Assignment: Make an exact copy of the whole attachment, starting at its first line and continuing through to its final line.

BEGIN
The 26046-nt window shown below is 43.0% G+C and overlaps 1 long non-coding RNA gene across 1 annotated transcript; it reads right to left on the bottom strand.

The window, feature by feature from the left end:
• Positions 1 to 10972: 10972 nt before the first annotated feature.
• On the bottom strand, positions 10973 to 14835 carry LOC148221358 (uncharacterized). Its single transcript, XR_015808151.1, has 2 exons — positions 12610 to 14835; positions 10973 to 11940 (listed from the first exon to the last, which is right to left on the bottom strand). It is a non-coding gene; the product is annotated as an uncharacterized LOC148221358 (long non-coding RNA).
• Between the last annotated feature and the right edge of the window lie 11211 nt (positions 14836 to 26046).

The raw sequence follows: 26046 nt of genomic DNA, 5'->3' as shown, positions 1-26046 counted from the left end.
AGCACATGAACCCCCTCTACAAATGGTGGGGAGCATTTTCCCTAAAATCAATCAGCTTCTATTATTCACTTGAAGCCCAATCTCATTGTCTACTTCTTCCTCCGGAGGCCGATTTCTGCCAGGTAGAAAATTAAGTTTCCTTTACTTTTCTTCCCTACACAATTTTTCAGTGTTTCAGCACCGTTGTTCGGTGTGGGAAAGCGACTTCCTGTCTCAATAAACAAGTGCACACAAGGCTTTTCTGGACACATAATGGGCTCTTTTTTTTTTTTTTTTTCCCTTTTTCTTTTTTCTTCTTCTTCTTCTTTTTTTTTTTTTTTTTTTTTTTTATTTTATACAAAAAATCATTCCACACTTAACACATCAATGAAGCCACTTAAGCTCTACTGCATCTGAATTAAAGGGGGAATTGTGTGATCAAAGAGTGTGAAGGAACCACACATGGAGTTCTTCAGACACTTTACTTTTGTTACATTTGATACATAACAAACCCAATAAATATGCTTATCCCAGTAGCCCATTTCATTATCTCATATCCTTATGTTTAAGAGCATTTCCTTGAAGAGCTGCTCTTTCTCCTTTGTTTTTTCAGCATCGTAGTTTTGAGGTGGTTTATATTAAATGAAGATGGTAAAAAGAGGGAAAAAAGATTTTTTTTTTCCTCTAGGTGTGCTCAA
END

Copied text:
The 26046-nt window shown below is 43.0% G+C and overlaps 1 long non-coding RNA gene across 1 annotated transcript; it reads right to left on the bottom strand.

The window, feature by feature from the left end:
• Positions 1 to 10972: 10972 nt before the first annotated feature.
• On the bottom strand, positions 10973 to 14835 carry LOC148221358 (uncharacterized). Its single transcript, XR_015808151.1, has 2 exons — positions 12610 to 14835; positions 10973 to 11940 (listed from the first exon to the last, which is right to left on the bottom strand). It is a non-coding gene; the product is annotated as an uncharacterized LOC148221358 (long non-coding RNA).
• Between the last annotated feature and the right edge of the window lie 11211 nt (positions 14836 to 26046).

The raw sequence follows: 26046 nt of genomic DNA, 5'->3' as shown, positions 1-26046 counted from the left end.
AGCACATGAACCCCCTCTACAAATGGTGGGGAGCATTTTCCCTAAAATCAATCAGCTTCTATTATTCACTTGAAGCCCAATCTCATTGTCTACTTCTTCCTCCGGAGGCCGATTTCTGCCAGGTAGAAAATTAAGTTTCCTTTACTTTTCTTCCCTACACAATTTTTCAGTGTTTCAGCACCGTTGTTCGGTGTGGGAAAGCGACTTCCTGTCTCAATAAACAAGTGCACACAAGGCTTTTCTGGACACATAATGGGCTCTTTTTTTTTTTTTTTTTCCCTTTTTCTTTTTTCTTCTTCTTCTTCTTTTTTTTTTTTTTTTTTTTTTTTATTTTATACAAAAAATCATTCCACACTTAACACATCAATGAAGCCACTTAAGCTCTACTGCATCTGAATTAAAGGGGGAATTGTGTGATCAAAGAGTGTGAAGGAACCACACATGGAGTTCTTCAGACACTTTACTTTTGTTACATTTGATACATAACAAACCCAATAAATATGCTTATCCCAGTAGCCCATTTCATTATCTCATATCCTTATGTTTAAGAGCATTTCCTTGAAGAGCTGCTCTTTCTCCTTTGTTTTTTCAGCATCGTAGTTTTGAGGTGGTTTATATTAAATGAAGATGGTAAAAAGAGGGAAAAAAGATTTTTTTTTTCCTCTAGGTGTGCTCAA